The War That Made Us Who We Are: Today, 150 Years after Its Start, the Legacy of the Civil War the Bravery and Idealism, as Well as the Conflict and Pain-Remains Very Much Alive

By Allen, Frederick | The Saturday Evening Post, March-April 2011 | Go to article overview

The War That Made Us Who We Are: Today, 150 Years after Its Start, the Legacy of the Civil War the Bravery and Idealism, as Well as the Conflict and Pain-Remains Very Much Alive


Allen, Frederick, The Saturday Evening Post


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ONE HUNDRED AND FIFTY YEARS ago, on April 12, 1861, the first shots were fired in what is still the deadliest war in American history-a war fought by Americans against Americans on American soil, all across the nation, for four excruciating years. More than 600,000 fighting men were killed, some of them brothers in arms against brothers, and uncounted civilians died. It was a war over nothing less than whether to preserve or end the United States of America.

Most armed conflicts are about territory. This one was about ideas. The war would put an end to slavery. It would also create, if painfully, a cohesive single republic-more united than it had ever been before. In fact, the Civil War transformed the United States from a plural noun to a singular one. Before, you would say the United States "are." Ever since the war, we say the United States "is."

Those first shots became inevitable in December 1860, when South Carolina declared that it would no longer be a part of the United States. Abraham Lincoln had just been elected president, and the Southern states were convinced he would immediately outlaw slavery, on which their economy depended. They resolved to leave the Union rather than have their way of life overthrown. In February 1861, South Carolina and five other states announced that they were now the Confederate States of America. U.S. Army forces had to retreat to Fort Sumter, a granite fortification in the harbor of Charleston. When the forces refused to leave Fort Sumter, state militiamen waited, wore them down by preventing supplies from getting through, and then opened artillery fire on them. The bombardment lasted for 33 hours, until 4,000 shots and shells set Fort Sumter on fire. Finally, the U.S. flag came down, and the Fort surrendered.

That meant there was now war between Americans. No one imagined how long and devastating the war would be, though. The first big battle was fought in July 1861, at Bull Run in Virginia, near Washington, D.C., where Union troops attacked Confederate forces in hopes of putting a quick end to the conflict. The Confederates withstood the assault and then counterattacked, and the battle turned into a rout of the Union forces. Many hundreds on both sides were killed, and thousands more were injured. Americans began to see what a long nightmare they had trapped themselves in.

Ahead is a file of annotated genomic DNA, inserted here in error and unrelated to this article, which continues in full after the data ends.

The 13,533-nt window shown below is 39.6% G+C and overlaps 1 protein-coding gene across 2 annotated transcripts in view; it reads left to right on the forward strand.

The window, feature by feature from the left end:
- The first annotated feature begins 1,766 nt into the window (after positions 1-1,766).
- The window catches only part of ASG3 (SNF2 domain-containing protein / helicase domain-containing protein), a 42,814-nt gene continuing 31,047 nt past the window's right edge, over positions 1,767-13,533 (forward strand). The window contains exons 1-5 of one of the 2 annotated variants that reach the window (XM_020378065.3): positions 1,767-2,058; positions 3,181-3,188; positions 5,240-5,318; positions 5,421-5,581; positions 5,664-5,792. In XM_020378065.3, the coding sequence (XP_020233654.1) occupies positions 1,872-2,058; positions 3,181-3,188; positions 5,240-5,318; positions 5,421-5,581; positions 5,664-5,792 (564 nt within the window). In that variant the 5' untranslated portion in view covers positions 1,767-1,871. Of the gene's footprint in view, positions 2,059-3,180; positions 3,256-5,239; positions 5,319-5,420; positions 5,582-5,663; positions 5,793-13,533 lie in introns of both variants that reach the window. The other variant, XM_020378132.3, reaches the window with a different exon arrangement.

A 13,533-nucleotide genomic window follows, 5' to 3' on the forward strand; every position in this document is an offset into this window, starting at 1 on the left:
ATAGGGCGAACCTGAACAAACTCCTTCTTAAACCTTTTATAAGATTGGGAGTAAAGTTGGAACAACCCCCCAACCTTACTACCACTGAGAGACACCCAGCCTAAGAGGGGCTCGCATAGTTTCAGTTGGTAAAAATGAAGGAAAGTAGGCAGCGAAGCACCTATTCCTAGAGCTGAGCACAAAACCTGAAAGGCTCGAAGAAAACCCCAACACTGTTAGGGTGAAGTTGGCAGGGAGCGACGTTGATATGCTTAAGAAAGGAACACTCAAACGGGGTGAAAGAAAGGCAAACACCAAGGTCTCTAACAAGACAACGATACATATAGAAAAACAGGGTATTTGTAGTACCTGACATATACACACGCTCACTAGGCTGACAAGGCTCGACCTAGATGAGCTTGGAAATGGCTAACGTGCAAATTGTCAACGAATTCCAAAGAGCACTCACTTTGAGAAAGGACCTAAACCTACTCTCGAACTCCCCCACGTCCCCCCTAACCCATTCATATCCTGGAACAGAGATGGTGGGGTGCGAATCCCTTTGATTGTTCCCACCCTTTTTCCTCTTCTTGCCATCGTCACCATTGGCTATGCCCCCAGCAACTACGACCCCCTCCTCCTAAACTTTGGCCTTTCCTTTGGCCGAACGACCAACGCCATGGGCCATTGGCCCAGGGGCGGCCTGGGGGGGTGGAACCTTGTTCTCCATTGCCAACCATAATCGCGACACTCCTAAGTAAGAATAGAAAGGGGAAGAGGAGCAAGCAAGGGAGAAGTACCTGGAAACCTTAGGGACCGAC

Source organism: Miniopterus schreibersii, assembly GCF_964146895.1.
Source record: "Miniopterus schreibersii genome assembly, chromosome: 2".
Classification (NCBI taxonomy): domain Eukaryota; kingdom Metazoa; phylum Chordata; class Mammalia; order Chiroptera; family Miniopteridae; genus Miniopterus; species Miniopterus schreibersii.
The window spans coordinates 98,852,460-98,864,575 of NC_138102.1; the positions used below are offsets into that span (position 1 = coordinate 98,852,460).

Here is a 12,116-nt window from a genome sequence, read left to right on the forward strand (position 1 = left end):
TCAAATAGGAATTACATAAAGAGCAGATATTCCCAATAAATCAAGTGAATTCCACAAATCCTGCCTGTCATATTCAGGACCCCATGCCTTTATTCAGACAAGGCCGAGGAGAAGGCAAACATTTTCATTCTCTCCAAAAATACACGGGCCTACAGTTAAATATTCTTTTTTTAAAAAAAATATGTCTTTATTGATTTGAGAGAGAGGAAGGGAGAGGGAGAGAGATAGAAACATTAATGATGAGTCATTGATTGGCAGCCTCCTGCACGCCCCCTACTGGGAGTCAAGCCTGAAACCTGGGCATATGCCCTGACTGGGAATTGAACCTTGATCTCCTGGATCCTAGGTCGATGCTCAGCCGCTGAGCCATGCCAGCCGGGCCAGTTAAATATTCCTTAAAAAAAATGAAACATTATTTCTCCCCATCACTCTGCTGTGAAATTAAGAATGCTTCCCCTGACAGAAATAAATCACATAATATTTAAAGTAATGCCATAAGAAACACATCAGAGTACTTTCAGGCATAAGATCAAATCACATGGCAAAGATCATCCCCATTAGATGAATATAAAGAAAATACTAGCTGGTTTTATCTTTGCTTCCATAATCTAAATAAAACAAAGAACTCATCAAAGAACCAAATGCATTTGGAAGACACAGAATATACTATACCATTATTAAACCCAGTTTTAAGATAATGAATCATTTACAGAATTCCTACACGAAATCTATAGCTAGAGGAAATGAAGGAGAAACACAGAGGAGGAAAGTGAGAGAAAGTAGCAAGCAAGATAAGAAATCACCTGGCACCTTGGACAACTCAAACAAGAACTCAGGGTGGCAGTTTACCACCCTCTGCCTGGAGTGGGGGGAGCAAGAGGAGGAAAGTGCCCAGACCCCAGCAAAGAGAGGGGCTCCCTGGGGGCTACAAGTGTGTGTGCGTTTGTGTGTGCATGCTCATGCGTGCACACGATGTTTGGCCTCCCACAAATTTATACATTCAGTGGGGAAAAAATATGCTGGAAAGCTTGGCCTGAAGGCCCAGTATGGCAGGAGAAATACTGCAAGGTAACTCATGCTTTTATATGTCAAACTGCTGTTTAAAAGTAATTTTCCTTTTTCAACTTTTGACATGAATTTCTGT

For more than a year after that, Southern troops won victory after victory under a brilliant general, Robert E. Lee, while Lincoln was disappointed by one irresolute Union general after another. One of the first big wins for the North was at The Battle of Antietam, in September 1862. The day it was fought remains the bloodiest day in American history, with altogether 23,000 casualties. Antietam nowhere near ended the war, but it turned a corner for the Union by stopping a northward advance by Lee's army, and that victory gave Lincoln the confidence to issue the preliminary Emancipation Proclamation. On September 22, 1862, he made the sweeping, revolutionary announcement that all slaves in Confederate states would be free as of the following January 1.

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Since the Proclamation applied only in states the federal government had no control over, it didn't really free anyone except in a few Union-occupied parts of Confederate territory. But it told the world-and the captive blacks of the American South--that the war could no longer be thought of as simply about preserving the Union. It was undeniably about slavery.

The war dragged on, with both sides more determined than ever after the Emancipation Proclamation. A turning point was reached in early July 1863, when Confederate troops that had invaded the North were turned back in the epochal three-day battle in Gettysburg, Pennsylvania, while in Mississippi, Union forces took control of the city of Vicksburg, after a long and bitter siege, freeing the Mississippi River from the Confederacy. …

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